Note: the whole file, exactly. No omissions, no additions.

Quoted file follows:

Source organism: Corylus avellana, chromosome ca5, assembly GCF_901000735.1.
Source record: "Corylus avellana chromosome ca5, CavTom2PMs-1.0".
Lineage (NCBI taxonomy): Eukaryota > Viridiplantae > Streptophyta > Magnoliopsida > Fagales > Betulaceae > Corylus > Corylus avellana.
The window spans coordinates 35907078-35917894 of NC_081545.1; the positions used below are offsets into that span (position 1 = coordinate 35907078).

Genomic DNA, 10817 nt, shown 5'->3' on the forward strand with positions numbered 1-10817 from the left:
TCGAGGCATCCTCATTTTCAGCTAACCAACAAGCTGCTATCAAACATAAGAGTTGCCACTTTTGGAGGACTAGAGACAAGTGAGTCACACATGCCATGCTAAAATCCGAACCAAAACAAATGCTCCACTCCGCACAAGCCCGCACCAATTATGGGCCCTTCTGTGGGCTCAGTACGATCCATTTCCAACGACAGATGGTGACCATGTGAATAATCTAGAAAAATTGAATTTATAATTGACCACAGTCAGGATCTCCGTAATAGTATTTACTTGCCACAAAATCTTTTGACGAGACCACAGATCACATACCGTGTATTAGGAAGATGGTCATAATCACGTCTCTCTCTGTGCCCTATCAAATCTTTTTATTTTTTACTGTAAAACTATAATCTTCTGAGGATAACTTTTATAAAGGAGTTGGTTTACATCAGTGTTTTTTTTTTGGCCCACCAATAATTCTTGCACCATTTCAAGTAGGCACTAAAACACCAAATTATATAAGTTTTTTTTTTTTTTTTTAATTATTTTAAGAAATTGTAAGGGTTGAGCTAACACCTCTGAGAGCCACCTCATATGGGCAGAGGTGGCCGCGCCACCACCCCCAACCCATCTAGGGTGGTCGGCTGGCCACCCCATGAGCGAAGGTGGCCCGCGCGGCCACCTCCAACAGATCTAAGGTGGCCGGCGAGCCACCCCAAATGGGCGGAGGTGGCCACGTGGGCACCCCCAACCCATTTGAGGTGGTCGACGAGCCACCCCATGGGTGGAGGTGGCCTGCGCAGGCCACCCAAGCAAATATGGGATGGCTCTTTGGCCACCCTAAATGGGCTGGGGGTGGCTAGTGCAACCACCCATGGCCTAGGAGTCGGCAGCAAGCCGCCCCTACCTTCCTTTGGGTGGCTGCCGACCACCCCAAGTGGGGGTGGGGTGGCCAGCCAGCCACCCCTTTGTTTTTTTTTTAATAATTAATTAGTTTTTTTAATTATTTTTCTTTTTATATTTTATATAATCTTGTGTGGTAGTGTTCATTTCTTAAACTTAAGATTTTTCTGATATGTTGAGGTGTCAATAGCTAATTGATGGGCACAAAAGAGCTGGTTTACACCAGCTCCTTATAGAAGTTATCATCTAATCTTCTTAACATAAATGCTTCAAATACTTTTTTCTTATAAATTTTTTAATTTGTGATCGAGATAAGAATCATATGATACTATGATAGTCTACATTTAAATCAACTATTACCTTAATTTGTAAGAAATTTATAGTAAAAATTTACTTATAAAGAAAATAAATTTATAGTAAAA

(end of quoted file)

Source organism: Corylus avellana, chromosome ca5, assembly GCF_901000735.1.
Source record: "Corylus avellana chromosome ca5, CavTom2PMs-1.0".
Lineage (NCBI taxonomy): Eukaryota > Viridiplantae > Streptophyta > Magnoliopsida > Fagales > Betulaceae > Corylus > Corylus avellana.
The window spans coordinates 35907078-35917894 of NC_081545.1; the positions used below are offsets into that span (position 1 = coordinate 35907078).

Genomic DNA, 10817 nt, shown 5'->3' on the forward strand with positions numbered 1-10817 from the left:
TCGAGGCATCCTCATTTTCAGCTAACCAACAAGCTGCTATCAAACATAAGAGTTGCCACTTTTGGAGGACTAGAGACAAGTGAGTCACACATGCCATGCTAAAATCCGAACCAAAACAAATGCTCCACTCCGCACAAGCCCGCACCAATTATGGGCCCTTCTGTGGGCTCAGTACGATCCATTTCCAACGACAGATGGTGACCATGTGAATAATCTAGAAAAATTGAATTTATAATTGACCACAGTCAGGATCTCCGTAATAGTATTTACTTGCCACAAAATCTTTTGACGAGACCACAGATCACATACCGTGTATTAGGAAGATGGTCATAATCACGTCTCTCTCTGTGCCCTATCAAATCTTTTTATTTTTTACTGTAAAACTATAATCTTCTGAGGATAACTTTTATAAAGGAGTTGGTTTACATCAGTGTTTTTTTTTTGGCCCACCAATAATTCTTGCACCATTTCAAGTAGGCACTAAAACACCAAATTATATAAGTTTTTTTTTTTTTTTTTAATTATTTTAAGAAATTGTAAGGGTTGAGCTAACACCTCTGAGAGCCACCTCATATGGGCAGAGGTGGCCGCGCCACCACCCCCAACCCATCTAGGGTGGTCGGCTGGCCACCCCATGAGCGAAGGTGGCCCGCGCGGCCACCTCCAACAGATCTAAGGTGGCCGGCGAGCCACCCCAAATGGGCGGAGGTGGCCACGTGGGCACCCCCAACCCATTTGAGGTGGTCGACGAGCCACCCCATGGGTGGAGGTGGCCTGCGCAGGCCACCCAAGCAAATATGGGATGGCTCTTTGGCCACCCTAAATGGGCTGGGGGTGGCTAGTGCAACCACCCATGGCCTAGGAGTCGGCAGCAAGCCGCCCCTACCTTCCTTTGGGTGGCTGCCGACCACCCCAAGTGGGGGTGGGGTGGCCAGCCAGCCACCCCTTTGTTTTTTTTTTAATAATTAATTAGTTTTTTTAATTATTTTTCTTTTTATATTTTATATAATCTTGTGTGGTAGTGTTCATTTCTTAAACTTAAGATTTTTCTGATATGTTGAGGTGTCAATAGCTAATTGATGGGCACAAAAGAGCTGGTTTACACCAGCTCCTTATAGAAGTTATCATCTAATCTTCTTAACATAAATGCTTCAAATACTTTTTTCTTATAAATTTTTTAATTTGTGATCGAGATAAGAATCATATGATACTATGATAGTCTACATTTAAATCAACTATTACCTTAATTTGTAAGAAATTTATAGTAAAAATTTACTTATAAAGAAAATAAATTTATAGTAAAA